When is a laptop not a laptop? More than just a posh name for a portable workaday PC — when it’s a Mobile Workstation is one answer.
But when does a laptop attain workstation status? When it is groomed for endurance as well as high performance, built to survive professional use and abuse. And perhaps just as important, has dependable manufacturer support available to quickly turn around repairs or replacements for time-is-money business customers.
The HP ZBook 14 is a professional 14-inch mobile workstation, now in its second generation — spot the G2 suffix — and sporting updated Intel processors and AMD graphics. Given the slightly smaller frame we can expect lower-spec processors and hence reduced performance compared to 15- and 17-inch models, although depending on needs there should be power enough to breeze through lighter workloads without complaint.
Hewlett-Packard once packed its strongest and best mobile workstations into a wrapper it called EliteBook. It then rebranded the category as ZBook a couple of years ago, introducing slimmer and more shapely bodies to what were once bulky and square-cornered chassis. The EliteBook name is now reserved for HP’s lightweight executive notebooks.
The 14-inch screen size is an interesting size. Most laptops today, consumer and professional, tend to cluster at 13- or 15-inch screens, with the 14-inch formerly popular in business laptops as a halfway house between the usual two sizes.
For the ZBook 14 G2 we still find an incredibly solid chassis built from cast-metal alloys below with sheet aluminium for a lid backing, while still totalling just under 2 kg in weight. The overall finish is decidedly noir, spray-paint black and dark anodization throughout. The lid back is partly bordered with a matt plastic trim, which does get remarkably greasy and unsightly after little carrying around.
But there’s a certain satisfying feel to the ensemble: chunky at just under an inch thick (24.8 mm), with large-radius corners and edges that are part chiselled like a raked ultrabook, part rounded like a pebble.
There’s evidence here of HP’s forté in fitting durable and high-precision components to its top business machines, starting with a sublime keyboard and trackpad combination. The 14-inch display is clearly a high-quality item too in most respects, but let’s return to screen options later.
Like just about every notebook designer, HP specifies a Scrabble-tile style keyboard with relatively short-travel keys, backlit in white with two brightness levels. And like most brands, HP hasn’t entirely mastered the issue of light leakage between the keys, which rather spoils the effect of simply illuminated letters.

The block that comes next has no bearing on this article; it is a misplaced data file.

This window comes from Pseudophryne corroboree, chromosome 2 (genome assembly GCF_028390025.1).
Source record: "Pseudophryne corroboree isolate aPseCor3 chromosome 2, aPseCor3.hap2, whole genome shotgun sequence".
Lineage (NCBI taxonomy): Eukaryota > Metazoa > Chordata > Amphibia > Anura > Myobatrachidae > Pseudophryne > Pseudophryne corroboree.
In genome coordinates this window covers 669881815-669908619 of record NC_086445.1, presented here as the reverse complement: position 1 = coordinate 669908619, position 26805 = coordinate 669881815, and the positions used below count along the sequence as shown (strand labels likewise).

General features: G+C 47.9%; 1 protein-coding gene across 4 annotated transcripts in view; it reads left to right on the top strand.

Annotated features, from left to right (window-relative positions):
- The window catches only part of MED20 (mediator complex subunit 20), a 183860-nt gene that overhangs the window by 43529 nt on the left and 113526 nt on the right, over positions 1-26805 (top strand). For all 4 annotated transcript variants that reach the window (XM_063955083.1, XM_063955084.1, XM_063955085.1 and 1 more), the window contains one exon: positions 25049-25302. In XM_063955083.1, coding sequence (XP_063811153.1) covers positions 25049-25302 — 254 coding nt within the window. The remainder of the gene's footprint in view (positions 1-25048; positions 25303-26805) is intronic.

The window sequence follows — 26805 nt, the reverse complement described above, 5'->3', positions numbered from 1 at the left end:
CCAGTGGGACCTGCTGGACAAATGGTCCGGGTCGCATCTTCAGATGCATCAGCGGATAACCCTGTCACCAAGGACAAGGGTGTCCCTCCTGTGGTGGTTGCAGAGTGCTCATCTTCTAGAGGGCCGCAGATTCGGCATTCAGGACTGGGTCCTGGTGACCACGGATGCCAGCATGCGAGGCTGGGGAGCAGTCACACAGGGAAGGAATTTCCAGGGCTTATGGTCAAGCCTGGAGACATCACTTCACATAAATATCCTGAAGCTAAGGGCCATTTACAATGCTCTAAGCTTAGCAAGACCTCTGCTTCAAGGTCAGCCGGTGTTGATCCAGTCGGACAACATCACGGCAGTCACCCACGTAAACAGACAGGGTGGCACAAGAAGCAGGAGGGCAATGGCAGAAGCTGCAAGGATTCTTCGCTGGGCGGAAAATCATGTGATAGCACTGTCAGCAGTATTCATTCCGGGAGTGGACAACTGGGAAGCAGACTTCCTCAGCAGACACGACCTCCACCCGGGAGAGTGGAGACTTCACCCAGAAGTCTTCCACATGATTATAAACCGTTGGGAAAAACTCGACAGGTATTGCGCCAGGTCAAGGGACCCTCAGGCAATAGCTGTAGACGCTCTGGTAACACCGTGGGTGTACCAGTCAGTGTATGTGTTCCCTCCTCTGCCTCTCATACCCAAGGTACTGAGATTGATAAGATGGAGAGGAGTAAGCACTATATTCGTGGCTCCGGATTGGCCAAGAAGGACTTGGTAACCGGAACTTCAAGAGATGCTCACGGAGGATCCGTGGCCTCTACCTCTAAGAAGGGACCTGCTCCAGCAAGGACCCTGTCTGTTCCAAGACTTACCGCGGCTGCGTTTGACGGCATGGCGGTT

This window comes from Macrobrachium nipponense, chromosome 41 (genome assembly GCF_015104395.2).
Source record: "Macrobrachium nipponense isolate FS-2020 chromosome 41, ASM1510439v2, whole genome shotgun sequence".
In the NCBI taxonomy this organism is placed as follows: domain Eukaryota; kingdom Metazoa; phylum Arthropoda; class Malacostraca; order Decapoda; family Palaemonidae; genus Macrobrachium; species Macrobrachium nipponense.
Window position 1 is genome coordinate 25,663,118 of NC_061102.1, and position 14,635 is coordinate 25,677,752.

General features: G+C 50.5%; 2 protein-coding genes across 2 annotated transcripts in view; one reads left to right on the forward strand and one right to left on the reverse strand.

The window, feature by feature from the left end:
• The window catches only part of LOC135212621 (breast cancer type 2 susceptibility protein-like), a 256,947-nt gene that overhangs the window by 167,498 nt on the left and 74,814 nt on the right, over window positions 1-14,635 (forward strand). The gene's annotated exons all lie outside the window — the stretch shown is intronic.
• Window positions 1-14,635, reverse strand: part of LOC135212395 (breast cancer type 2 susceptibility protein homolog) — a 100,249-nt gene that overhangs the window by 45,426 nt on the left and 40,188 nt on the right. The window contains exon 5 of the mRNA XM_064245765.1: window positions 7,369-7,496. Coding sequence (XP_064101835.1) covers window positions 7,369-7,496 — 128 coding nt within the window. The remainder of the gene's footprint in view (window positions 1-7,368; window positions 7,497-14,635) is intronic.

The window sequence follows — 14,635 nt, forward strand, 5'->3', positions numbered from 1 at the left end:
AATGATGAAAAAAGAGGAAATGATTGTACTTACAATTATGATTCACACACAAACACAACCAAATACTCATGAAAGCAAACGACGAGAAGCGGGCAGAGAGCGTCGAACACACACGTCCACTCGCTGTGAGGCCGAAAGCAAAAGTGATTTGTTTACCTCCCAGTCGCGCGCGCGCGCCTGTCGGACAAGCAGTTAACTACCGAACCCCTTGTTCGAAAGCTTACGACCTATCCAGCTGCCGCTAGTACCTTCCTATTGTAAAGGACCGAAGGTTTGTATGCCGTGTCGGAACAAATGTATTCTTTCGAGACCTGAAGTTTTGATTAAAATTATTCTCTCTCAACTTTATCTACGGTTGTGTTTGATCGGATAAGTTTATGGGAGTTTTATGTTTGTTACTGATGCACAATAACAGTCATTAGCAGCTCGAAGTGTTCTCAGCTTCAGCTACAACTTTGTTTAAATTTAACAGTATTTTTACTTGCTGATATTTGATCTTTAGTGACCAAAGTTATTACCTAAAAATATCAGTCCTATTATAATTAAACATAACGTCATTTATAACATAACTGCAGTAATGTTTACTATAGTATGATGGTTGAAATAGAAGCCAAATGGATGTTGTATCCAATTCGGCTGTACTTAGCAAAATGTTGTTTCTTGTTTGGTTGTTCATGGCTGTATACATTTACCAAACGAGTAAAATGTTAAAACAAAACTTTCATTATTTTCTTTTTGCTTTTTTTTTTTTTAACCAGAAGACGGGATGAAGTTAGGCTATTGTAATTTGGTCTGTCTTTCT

HP was perhaps the first laptop brand to seize upon the Synaptics strain-gauge touchpad, now made famous by Apple as the Force Touch Trackpad, a human-interface device that is sensitive to the degree of pressure your fingers make on its surface. Fitted here though is a more familiar, but remarkably high-grade, traditional touchpad with semi-matt texture sized at 92 x 54 mm. It’s still multi-touch capable and able to respond to two- and three-figure gestures. OEM Synaptics calls it a LuxPad.
It’s a little smaller than Apple’s 104 x 76 mm but eminently usable, helped in no small part by real left/right click buttons. There are four of them in fact, one pair both above and below the actual pad, and with their smooth and positive pistonic action, mouse-click interaction is more joy than jolt.
For Windows laptop users wedded to the old trackpoint system, HP thoughtfully fits one of the little rubber-tipped nipple steerers (branded TouchStyk by Synaptics). It’s sited between the cluster of G, H and B keys. Although it’s not our preferred way of skating around the desktop, we found this worked well in combination with the upper click buttons.
The main processor is a 5th-generation Intel Core i7, from early 2015’s Broadwell collection rather than the Skylake series that launched toward the end of last year. Broadwell was the first CPU series to receive the cutting-edge 14 nm process treatment, so should perform as fast as the previous Haswell chips while potentially consuming a little less power.
Despite the impressive-sounding Core i7 name, this is a dual-core processor more limited in performance than the quad-cores usually found in workstation notebooks, likely selected for its reduced heat output and power load. Intel specifies it with a nominal total design power (TDP) of 15 W; compare this with the mobile quad-core chips which can deliver twice the performance but with a commensurate power consumption up to around 35 W. They require more battery energy to keep going, followed by more heatpipes and fans to dissipate waste heat.